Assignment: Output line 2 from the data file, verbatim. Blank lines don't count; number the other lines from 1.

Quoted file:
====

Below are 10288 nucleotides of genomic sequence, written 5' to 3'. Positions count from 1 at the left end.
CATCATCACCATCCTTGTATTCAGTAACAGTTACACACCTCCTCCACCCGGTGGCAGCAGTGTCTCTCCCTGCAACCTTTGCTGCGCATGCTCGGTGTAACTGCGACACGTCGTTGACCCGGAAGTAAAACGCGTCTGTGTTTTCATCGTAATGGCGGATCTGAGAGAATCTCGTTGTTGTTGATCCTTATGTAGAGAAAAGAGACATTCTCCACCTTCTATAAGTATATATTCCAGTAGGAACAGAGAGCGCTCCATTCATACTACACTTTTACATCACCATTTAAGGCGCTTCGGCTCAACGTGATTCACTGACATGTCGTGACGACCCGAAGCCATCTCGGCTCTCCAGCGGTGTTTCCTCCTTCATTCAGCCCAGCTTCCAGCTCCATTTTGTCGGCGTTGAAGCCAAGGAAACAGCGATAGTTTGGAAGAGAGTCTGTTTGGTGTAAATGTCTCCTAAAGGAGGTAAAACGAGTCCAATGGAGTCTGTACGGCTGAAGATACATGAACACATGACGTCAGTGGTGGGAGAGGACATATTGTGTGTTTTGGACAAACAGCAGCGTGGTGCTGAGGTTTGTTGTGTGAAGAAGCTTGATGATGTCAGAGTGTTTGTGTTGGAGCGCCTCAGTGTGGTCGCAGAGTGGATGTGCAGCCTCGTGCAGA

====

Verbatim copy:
CATCATCACCATCCTTGTATTCAGTAACAGTTACACACCTCCTCCACCCGGTGGCAGCAGTGTCTCTCCCTGCAACCTTTGCTGCGCATGCTCGGTGTAACTGCGACACGTCGTTGACCCGGAAGTAAAACGCGTCTGTGTTTTCATCGTAATGGCGGATCTGAGAGAATCTCGTTGTTGTTGATCCTTATGTAGAGAAAAGAGACATTCTCCACCTTCTATAAGTATATATTCCAGTAGGAACAGAGAGCGCTCCATTCATACTACACTTTTACATCACCATTTAAGGCGCTTCGGCTCAACGTGATTCACTGACATGTCGTGACGACCCGAAGCCATCTCGGCTCTCCAGCGGTGTTTCCTCCTTCATTCAGCCCAGCTTCCAGCTCCATTTTGTCGGCGTTGAAGCCAAGGAAACAGCGATAGTTTGGAAGAGAGTCTGTTTGGTGTAAATGTCTCCTAAAGGAGGTAAAACGAGTCCAATGGAGTCTGTACGGCTGAAGATACATGAACACATGACGTCAGTGGTGGGAGAGGACATATTGTGTGTTTTGGACAAACAGCAGCGTGGTGCTGAGGTTTGTTGTGTGAAGAAGCTTGATGATGTCAGAGTGTTTGTGTTGGAGCGCCTCAGTGTGGTCGCAGAGTGGATGTGCAGCCTCGTGCAGA